As it turned out, those men were ejected from the flight not for prayers, but after passengers and airline employees reported that they had engaged in a number of suspicious behaviors involving swapping seats to take up those known to be favored by hijackers, seeking heavy metal seatbelt extenders which their size did not require, and other activities which even a Federal Air Marshal agreed were telltale signs of alarm.
CAIR intervened with a press conference and a lawsuit against the airline, the employees and even “John Doe passengers.” In that case the public rallied around the passengers, and congress passed a law protecting private travelers from lawsuits, when their good faith suspicions of terrorist activity led to security officials taking action.
Like the situation with the Flying Imams, CAIRs interjection into this case suggests that it is about much more than the intentions of a young man bringing an odd electronic device to school. One’s positions on zero tolerance policies in school are not the issue of debate.
The issue is CAIR and the Muslim Brotherhood, and their efforts to keep those who “see something” that seems suspicious from “saying something.” That goes for teachers, airline passengers and mayors.
Video: A Closer Look at Ahmed’s Clock
Reverse Engineering Ahmed Mohamed’s Clock… and Ourselves
For one last bit of confirmation, I located the pencil box Ahmed used for his project. During this video interview he again claims it was his “invention” and that he “made” the device – but the important thing at the moment, at 1:13, we see him showing the pencil box on his computer screen. Here it is on Amazon, where it’s clearly labeled as being 8.25 inches wide. Our eBay seller also conveniently took a photo of the clock next to a ruler to show it’s scale – about 8 inches wide. The dimensions all line up perfectly.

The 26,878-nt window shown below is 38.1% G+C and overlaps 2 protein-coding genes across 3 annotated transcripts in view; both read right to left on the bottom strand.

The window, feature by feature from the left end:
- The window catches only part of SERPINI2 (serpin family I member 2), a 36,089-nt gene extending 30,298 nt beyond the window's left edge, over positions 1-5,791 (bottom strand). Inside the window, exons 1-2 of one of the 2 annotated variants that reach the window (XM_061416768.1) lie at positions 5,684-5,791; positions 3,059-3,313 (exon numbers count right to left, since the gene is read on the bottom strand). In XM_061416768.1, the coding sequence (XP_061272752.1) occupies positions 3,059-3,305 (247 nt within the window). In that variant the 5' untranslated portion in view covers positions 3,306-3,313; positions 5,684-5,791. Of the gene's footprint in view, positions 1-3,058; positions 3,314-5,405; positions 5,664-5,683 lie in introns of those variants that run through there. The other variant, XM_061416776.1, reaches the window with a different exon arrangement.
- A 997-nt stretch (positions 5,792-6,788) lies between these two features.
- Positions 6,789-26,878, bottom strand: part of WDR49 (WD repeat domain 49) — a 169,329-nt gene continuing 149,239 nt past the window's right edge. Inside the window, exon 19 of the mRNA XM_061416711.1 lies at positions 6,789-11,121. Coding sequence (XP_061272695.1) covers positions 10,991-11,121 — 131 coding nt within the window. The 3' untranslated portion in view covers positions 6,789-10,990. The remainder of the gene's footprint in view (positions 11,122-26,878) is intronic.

So there you have it folks, Ahmed Mohamad did not invent, nor build a clock. He took apart an existing clock, and transplanted the guts into a pencil box, and claimed it was his own creation. It all seems really fishy to me.
If we accept the story about “inventing” an alarm clock is made up, as I think I’ve made a pretty good case for, it’s fair to wonder what other parts of the story might be made up, not reported factually by the media, or at least, exaggerated.
I refer back again to this YouTube video interview with Ahmed. He explains that he closed up the box with a piece of cord because he didn’t want it to look suspicious. I’m curious, why would “looking suspicious” have even crossed his mind before this whole event unfolded, if he was truly showing off a hobby project, something so innocuous as an alarm clock. Why did he choose a pencil box, one that looks like a miniature briefcase no less, as an enclosure for a clock? It’s awful hard to see the clock with the case closed. On the other hand, with the case open, it’s awful dangerous to have an exposed power transformer sitting near the snooze button (unless, perhaps his invention was to stop serial-snooze-button pressers by giving them a dangerous electrical shock!)
So again, I’m pointing all this out – about the specifics of the clock – not to pick on the poor kid. I’m picking on us, our culture, and our media. I don’t even care about the clock itself at this point.
If we stop and think – was it really such a ridiculous reaction from the teacher and the police in the first place? How many school shootings and incidents of violence have we had, where we hear afterwards “this could have been prevented, if only we paid more attention to the signs!” Teachers are taught to be suspicious and vigilant. Ahmed wasn’t accused of making a bomb – he was accused of making a look-alike, a hoax. And be honest with yourself, a big red digital display with a bunch of loose wires in a brief-case looking box is awful like a Hollywood-style representation of a bomb. Everyone jumped to play the race and religion cards and try and paint the teachers and police as idiots and bigots, but in my mind, they were probably acting responsibly and erring on the side of caution to protect the rest of their students, just in case. “This wouldn’t have happened if Ahmed were white,” they say. We’re supposed to be sensitive to school violence, but apparently religious and racial sensitivity trumps that. At least we have another clue about how the sensitivity and moral outrage pecking order lies.
Because, is it possible, that maybe, just maybe, this was actually a hoax bomb? A silly prank that was taken the wrong way? That the media then ran with, and everyone else got carried away? Maybe there wasn’t even any racial or religious bias on the parts of the teachers and police.